The future’s bright… and it’s mobile.
In the past 5 years, smartphone ownership has doubled – over 76% of the UK population now own one. Last year, for the first time ever, smartphones overtook the laptop as the most popular device for getting online. As these devices become more embedded in our daily lives, it has become more important than ever to deliver a mobile-first approach: a brand’s mobile site can no longer be an afterthought or simply a ‘stripped-down’ version of the desktop site.
With the ever-growing trend in dual-screening on a smartphone whilst watching television, mobile often offers the first user-driven point of contact with a brand; it is difficult to come back from a bad first impression: 70% of people would not buy from a company with a badly designed website. Users now expect the same quality of experience across all platforms, and mobile is arguably the most crucial to get right.
Mobile functionality is vitally important, but savvy brands are now using mobile as a personalised platform to reach their customers. While PCs are generally shared between a household, mobiles have one primary user and whilst all members of a family may be interested in a site, their specific preferences within the site are individual to them. The use of mobile allows brands to benefit from this behaviour by customising the user experience, based on their previous behaviour and preferences (something which is not as easy when there are multiple device users).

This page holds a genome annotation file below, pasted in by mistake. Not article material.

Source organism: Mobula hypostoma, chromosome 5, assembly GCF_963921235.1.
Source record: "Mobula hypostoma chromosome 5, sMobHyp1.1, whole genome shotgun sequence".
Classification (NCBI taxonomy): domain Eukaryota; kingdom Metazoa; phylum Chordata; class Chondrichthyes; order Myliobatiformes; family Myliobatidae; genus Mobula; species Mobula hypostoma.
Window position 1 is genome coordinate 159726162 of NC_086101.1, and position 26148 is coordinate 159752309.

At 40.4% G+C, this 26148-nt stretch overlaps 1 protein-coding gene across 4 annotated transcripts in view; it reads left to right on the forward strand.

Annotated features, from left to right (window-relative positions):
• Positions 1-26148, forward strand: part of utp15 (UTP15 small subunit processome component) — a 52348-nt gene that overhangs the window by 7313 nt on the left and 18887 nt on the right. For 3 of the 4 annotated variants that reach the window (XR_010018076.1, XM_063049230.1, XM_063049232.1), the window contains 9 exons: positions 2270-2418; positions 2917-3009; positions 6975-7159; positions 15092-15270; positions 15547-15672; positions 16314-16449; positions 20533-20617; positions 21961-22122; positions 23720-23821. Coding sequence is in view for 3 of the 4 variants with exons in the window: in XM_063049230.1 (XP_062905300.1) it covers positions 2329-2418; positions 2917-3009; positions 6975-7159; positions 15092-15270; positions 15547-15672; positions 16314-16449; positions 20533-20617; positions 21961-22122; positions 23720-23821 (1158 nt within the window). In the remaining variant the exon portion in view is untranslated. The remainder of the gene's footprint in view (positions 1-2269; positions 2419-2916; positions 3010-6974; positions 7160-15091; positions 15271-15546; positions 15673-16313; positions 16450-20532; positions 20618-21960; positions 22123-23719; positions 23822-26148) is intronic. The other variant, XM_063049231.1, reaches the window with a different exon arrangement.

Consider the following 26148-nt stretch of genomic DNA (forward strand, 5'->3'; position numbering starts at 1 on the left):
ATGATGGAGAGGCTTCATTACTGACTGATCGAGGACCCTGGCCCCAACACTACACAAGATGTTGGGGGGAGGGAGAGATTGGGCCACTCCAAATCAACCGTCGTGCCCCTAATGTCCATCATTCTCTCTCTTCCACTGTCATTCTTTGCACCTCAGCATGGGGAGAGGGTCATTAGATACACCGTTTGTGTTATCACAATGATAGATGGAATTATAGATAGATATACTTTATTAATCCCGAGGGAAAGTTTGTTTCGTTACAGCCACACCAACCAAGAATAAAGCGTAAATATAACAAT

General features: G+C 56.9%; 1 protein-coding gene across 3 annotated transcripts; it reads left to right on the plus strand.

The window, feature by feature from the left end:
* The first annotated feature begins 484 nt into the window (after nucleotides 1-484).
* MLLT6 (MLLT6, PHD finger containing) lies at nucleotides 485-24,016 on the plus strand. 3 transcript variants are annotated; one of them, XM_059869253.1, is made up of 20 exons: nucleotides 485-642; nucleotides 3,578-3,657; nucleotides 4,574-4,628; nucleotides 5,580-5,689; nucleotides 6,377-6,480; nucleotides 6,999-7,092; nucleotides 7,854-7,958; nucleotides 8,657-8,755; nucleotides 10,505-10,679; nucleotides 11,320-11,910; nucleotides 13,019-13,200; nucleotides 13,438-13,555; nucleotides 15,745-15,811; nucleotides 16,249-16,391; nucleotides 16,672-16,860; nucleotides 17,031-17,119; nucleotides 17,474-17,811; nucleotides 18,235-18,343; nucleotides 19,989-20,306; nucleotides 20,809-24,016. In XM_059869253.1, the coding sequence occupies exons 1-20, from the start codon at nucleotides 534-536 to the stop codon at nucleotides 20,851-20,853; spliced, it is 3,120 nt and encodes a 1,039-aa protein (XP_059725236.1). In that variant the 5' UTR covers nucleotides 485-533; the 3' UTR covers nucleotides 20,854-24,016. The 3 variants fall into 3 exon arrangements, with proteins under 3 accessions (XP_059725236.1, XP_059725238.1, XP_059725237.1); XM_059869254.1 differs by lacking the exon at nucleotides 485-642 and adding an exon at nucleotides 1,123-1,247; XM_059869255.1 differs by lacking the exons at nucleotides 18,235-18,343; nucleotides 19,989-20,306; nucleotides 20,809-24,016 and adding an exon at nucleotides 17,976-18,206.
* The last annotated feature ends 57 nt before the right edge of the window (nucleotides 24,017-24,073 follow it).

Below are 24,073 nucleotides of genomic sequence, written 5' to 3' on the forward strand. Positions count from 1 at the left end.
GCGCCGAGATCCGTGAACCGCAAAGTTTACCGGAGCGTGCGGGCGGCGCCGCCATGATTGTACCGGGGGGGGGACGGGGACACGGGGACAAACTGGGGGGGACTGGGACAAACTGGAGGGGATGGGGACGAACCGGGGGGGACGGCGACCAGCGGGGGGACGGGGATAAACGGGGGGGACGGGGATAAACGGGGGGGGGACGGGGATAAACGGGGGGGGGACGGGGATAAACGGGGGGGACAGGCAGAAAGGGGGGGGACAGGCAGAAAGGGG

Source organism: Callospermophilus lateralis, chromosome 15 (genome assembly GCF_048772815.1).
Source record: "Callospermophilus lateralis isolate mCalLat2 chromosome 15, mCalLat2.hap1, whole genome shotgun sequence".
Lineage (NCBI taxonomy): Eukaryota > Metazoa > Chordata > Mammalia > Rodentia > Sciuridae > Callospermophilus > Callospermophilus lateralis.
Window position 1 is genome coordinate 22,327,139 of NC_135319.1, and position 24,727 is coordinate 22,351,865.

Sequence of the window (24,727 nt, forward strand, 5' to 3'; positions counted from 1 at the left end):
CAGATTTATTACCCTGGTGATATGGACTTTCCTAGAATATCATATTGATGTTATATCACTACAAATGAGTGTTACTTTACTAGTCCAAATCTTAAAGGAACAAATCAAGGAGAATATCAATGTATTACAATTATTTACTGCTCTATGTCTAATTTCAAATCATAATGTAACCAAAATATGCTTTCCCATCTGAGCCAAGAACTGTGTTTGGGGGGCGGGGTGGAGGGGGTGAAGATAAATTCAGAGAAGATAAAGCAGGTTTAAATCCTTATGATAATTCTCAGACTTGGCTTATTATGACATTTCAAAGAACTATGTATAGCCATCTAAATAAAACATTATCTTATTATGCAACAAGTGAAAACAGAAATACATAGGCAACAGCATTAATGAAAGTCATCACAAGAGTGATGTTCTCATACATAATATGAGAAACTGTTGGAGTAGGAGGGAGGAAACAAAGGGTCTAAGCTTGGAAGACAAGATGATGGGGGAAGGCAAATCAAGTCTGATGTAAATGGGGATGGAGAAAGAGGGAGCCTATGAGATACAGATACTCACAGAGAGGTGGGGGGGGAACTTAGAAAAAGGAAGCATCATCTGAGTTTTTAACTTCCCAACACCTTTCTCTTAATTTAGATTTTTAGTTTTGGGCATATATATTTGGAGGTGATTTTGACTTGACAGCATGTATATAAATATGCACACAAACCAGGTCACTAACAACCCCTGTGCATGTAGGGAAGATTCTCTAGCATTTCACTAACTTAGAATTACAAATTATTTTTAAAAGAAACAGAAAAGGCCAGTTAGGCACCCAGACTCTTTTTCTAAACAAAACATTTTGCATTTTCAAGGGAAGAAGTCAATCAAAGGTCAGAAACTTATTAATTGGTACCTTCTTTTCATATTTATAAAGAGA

While mobile web audiences are fast growing, 90% of the time that consumers spend on their mobile occurs within apps. The app allows for an even more personalised experience, more similar to being in a store.
Brands can use the app to remind customers that they’re there, by sending push notifications if they have abandoned items in their basket, or when they expect the user to be in the market to repurchase. They can use location services to send users offers or incentives, based on where they are and what they are doing outside of the app and the mobile world. These can serve to bridge the gap between online and offline behaviour.
Although the majority of time is spent in-app, this time is generally spent in a small number of favourite apps and loyalty is hard to earn. In this age of instant access, users want content now and downloading an app takes time: a typical process would involve the user searching on a browser, clicking an ad, being redirected to the app store, waiting for the app to download, and potentially signing-up or in once it has downloaded. This allows more scope for users to get bored or look elsewhere for what they want. Google is working to combat this: it currently allows users to be directed from their mobile web search to a pre-installed app. It also allows for deep-linking, where users are directed to a specific page within the app which is the most relevant to the search. Google are also trialling going further than this with ‘app streaming’. This would allow users to stream an app from the Google cloud platform, enabling an app experience but with none of the download restrictions.While this is very much still in its infancy, and would be very expensive to fully roll out, if implemented it would make the consumer experience so much more fluid.
The world of mobile can be daunting: it is incredibly fast moving, but in the world we live in now it is imperative that brands get it right and don’t fall behind the competition.
That’s why it’s important to have an agency with experience in how these things work together, and how best to utilise the tools available.
If you want to find out more about how optimising for mobile can help you, why not give us a call?
Sources: Ofcom, Deloitte, Marketing Week, Tune, The Drum, OnePoll on behalf of BaseKit, Pew Research Center.